The effort by Democrats to impeach and convict President Trump is raising questions that, in a well-functioning society, would be reserved for law school exams. In such a society, Trump wouldn’t have acted as he did during his final days and Democrats would be content with the fact that those were his final days.
One question raised is whether a president can be impeached after he leaves office. A second is who presides over such an impeachment trial.
The Chief Justice of the Supreme Court presides when a sitting president is tried by the Senate. But in the case of an ex-president, the answer is less clear.
The Constitution says: “When the President of the United States is tried, the Chief Justice shall preside.” But Donald Trump is not the president. Thus, if he can be tried as an ex-president, the Constitution doesn’t require that the Chief Justice preside. The presumption, I suppose, is that he will not preside — that, instead, the vice president will, as she normally does over Senate proceedings.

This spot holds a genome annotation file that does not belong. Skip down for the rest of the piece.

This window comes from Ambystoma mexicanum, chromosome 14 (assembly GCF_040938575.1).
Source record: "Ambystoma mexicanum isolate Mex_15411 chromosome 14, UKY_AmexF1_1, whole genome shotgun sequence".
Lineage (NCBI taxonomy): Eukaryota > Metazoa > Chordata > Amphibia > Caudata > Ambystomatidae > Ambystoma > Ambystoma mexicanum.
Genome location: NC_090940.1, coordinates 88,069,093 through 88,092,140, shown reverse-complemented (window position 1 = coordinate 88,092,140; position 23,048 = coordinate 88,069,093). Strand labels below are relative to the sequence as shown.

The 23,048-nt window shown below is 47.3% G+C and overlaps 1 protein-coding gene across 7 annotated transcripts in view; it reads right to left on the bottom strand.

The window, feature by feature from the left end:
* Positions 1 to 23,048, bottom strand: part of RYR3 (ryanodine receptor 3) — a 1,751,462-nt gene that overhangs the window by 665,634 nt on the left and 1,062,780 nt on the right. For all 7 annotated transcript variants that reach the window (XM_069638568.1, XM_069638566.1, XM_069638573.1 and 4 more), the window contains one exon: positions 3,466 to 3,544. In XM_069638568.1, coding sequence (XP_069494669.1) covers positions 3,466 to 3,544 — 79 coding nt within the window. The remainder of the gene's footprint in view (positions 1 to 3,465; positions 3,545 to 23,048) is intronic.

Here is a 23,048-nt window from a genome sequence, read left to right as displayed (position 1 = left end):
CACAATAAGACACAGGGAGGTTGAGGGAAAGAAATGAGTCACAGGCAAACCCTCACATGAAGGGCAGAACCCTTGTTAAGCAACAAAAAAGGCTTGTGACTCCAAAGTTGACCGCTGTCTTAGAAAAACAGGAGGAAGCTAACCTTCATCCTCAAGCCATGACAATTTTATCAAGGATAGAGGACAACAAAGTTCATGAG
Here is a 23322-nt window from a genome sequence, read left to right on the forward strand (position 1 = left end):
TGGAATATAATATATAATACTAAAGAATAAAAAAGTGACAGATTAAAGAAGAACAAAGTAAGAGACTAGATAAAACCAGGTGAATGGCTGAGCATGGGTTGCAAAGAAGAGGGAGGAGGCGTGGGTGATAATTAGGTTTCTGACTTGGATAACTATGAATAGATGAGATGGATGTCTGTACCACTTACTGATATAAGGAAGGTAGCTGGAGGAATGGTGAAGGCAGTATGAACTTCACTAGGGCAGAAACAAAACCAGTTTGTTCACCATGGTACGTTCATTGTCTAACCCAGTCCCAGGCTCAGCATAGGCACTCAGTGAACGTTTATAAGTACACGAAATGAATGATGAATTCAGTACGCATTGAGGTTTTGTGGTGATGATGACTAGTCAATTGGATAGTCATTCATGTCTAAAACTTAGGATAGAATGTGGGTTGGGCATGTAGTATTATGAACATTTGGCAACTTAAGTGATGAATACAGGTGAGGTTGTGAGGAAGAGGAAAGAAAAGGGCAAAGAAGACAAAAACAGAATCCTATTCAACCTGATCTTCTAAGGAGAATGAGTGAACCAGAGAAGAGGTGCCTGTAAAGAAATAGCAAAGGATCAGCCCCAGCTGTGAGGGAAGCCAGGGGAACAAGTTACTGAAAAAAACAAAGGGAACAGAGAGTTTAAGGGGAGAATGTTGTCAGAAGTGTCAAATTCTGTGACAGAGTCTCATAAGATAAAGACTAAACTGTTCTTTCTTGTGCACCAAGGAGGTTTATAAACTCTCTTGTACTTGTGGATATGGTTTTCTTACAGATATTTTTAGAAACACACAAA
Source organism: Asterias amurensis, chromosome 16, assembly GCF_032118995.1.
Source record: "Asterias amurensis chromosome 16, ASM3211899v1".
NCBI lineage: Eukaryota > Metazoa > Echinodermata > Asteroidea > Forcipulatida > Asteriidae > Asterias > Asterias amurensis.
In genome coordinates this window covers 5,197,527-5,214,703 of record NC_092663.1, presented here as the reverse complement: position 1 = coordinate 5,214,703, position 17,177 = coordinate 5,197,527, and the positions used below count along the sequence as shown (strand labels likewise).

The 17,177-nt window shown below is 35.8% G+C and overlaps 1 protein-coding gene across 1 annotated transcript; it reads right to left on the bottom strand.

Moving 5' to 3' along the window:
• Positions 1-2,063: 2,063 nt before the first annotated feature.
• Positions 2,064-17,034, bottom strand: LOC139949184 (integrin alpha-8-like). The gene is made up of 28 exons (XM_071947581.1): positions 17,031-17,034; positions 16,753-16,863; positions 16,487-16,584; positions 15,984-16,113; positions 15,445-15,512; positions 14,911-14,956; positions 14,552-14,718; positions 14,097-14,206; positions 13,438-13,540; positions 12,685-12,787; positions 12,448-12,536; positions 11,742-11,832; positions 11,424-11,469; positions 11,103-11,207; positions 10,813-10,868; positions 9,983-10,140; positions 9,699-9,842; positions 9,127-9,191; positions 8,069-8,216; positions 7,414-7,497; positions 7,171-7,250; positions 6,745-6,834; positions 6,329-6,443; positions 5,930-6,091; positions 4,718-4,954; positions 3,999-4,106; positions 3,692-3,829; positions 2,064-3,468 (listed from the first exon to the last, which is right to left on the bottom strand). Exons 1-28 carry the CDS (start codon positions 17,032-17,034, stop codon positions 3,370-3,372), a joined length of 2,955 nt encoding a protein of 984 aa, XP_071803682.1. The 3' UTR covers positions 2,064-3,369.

I imagine the main reason for having the Chief Justice preside in the case of a sitting president is to avoid a conflict of interest. The vice president might well have an interest in the outcome of such a trial because she would ascend to the presidency in the event of removal.
Kamala Harris is not conflicted in this case in that way. She will not become president if Trump is convicted.
Nonetheless, Harris has a conflict of interest, and not just because she’s a partisan Democrat asked to preside over a partisan proceeding. If Trump is convicted, he can then be barred, by a simple majority vote, from holding office again. If not convicted, Trump might well be on the ballot as a presidential candidate in 2024, either as the Republican nominee or the nominee of his own party.
Harris will likely be on the ballot in 2024, maybe as the Democratic candidate for vice president or maybe as its presidential nominee. Thus, she has a personal stake in the outcome of the impeachment trial (though whether it cuts in favor of conviction or against it can be debated).
Personally, I hope Harris presides. An impeachment trial of an ex-president doesn’t deserve the dignity of the Chief Justice’s presence. With Harris presiding, the proceeding will look all the more absurd and all the more partisan. So, quite possibly, will Harris.
In addition, Harris may make rulings that further alienate her from Republican members. Thus, it might diminish the chances for collegiality in the Senate, which I hope are already slight.